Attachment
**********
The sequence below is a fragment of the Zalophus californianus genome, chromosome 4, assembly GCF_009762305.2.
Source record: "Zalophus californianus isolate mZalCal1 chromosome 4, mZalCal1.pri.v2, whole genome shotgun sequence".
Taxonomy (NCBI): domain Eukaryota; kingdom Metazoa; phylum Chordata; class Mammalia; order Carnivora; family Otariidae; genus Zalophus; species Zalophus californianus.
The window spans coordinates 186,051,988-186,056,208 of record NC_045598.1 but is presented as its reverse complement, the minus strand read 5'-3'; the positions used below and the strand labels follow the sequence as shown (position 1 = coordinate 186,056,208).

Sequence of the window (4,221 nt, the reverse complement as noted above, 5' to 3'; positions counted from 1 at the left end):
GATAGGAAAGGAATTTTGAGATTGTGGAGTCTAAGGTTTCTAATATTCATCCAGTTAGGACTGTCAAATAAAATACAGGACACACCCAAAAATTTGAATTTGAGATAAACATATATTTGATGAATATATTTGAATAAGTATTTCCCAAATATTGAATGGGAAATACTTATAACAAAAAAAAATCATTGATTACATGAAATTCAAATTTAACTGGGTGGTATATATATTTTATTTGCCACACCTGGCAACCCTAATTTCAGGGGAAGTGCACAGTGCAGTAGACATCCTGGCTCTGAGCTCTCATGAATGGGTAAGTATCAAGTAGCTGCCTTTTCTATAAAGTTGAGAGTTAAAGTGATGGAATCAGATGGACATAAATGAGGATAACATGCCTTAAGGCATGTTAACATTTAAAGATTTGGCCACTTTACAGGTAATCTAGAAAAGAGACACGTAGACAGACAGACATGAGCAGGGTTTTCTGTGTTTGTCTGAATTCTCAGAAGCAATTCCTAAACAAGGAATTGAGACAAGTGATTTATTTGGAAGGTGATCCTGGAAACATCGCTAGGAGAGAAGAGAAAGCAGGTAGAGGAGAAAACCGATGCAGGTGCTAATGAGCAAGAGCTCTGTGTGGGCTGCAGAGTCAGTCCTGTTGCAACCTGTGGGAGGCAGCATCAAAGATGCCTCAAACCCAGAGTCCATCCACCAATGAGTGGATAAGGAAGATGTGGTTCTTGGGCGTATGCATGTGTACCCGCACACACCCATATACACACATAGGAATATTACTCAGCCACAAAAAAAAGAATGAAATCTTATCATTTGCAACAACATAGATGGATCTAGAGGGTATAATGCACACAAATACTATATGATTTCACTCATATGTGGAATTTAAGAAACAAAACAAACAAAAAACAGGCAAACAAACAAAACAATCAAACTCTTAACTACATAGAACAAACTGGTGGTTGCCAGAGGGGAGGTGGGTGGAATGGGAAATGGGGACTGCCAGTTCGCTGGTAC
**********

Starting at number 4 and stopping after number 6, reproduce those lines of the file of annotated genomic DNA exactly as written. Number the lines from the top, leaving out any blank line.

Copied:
The window spans coordinates 186,051,988-186,056,208 of record NC_045598.1 but is presented as its reverse complement, the minus strand read 5'-3'; the positions used below and the strand labels follow the sequence as shown (position 1 = coordinate 186,056,208).

Sequence of the window (4,221 nt, the reverse complement as noted above, 5' to 3'; positions counted from 1 at the left end):
GATAGGAAAGGAATTTTGAGATTGTGGAGTCTAAGGTTTCTAATATTCATCCAGTTAGGACTGTCAAATAAAATACAGGACACACCCAAAAATTTGAATTTGAGATAAACATATATTTGATGAATATATTTGAATAAGTATTTCCCAAATATTGAATGGGAAATACTTATAACAAAAAAAAATCATTGATTACATGAAATTCAAATTTAACTGGGTGGTATATATATTTTATTTGCCACACCTGGCAACCCTAATTTCAGGGGAAGTGCACAGTGCAGTAGACATCCTGGCTCTGAGCTCTCATGAATGGGTAAGTATCAAGTAGCTGCCTTTTCTATAAAGTTGAGAGTTAAAGTGATGGAATCAGATGGACATAAATGAGGATAACATGCCTTAAGGCATGTTAACATTTAAAGATTTGGCCACTTTACAGGTAATCTAGAAAAGAGACACGTAGACAGACAGACATGAGCAGGGTTTTCTGTGTTTGTCTGAATTCTCAGAAGCAATTCCTAAACAAGGAATTGAGACAAGTGATTTATTTGGAAGGTGATCCTGGAAACATCGCTAGGAGAGAAGAGAAAGCAGGTAGAGGAGAAAACCGATGCAGGTGCTAATGAGCAAGAGCTCTGTGTGGGCTGCAGAGTCAGTCCTGTTGCAACCTGTGGGAGGCAGCATCAAAGATGCCTCAAACCCAGAGTCCATCCACCAATGAGTGGATAAGGAAGATGTGGTTCTTGGGCGTATGCATGTGTACCCGCACACACCCATATACACACATAGGAATATTACTCAGCCACAAAAAAAAGAATGAAATCTTATCATTTGCAACAACATAGATGGATCTAGAGGGTATAATGCACACAAATACTATATGATTTCACTCATATGTGGAATTTAAGAAACAAAACAAACAAAAAACAGGCAAACAAACAAAACAATCAAACTCTTAACTACATAGAACAAACTGGTGGTTGCCAGAGGGGAGGTGGGTGGAATGGGAAATGGGGACTGCCAGTTCGCTGGTAC